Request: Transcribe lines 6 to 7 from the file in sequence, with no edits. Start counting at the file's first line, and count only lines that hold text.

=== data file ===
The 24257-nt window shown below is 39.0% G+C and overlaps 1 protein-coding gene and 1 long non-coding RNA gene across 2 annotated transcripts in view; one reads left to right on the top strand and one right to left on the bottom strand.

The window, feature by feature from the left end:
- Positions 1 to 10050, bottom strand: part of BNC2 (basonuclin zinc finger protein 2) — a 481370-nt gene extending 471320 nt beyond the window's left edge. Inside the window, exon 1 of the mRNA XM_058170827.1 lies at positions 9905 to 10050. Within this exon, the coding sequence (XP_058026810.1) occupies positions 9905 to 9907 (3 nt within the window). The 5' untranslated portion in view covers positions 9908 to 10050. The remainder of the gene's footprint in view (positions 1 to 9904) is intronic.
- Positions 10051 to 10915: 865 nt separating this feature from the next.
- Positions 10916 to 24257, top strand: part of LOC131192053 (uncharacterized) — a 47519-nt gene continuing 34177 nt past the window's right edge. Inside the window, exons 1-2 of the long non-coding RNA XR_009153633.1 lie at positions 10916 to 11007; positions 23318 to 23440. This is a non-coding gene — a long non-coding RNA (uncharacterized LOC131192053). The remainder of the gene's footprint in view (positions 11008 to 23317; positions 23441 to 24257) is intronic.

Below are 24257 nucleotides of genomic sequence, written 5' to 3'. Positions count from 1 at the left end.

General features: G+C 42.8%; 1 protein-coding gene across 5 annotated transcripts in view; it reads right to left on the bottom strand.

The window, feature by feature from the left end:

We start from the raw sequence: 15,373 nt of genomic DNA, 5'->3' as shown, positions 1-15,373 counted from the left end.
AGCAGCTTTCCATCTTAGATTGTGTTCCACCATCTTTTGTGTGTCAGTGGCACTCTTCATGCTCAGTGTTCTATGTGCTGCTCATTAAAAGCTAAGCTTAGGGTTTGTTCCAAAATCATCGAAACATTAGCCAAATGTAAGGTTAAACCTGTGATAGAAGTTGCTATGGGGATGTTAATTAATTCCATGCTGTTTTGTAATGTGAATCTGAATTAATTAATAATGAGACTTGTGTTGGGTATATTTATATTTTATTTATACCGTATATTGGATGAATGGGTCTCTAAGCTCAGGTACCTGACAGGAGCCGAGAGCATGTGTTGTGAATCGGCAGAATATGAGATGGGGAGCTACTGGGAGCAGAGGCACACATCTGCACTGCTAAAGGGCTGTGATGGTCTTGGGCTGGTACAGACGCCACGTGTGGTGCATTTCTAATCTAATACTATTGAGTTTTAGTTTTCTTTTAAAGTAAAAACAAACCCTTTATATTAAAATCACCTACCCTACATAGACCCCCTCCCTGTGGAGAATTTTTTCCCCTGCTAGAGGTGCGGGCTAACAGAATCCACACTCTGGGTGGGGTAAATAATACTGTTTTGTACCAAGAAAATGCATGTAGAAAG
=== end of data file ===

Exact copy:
Below are 24257 nucleotides of genomic sequence, written 5' to 3'. Positions count from 1 at the left end.

General features: G+C 42.8%; 1 protein-coding gene across 5 annotated transcripts in view; it reads right to left on the bottom strand.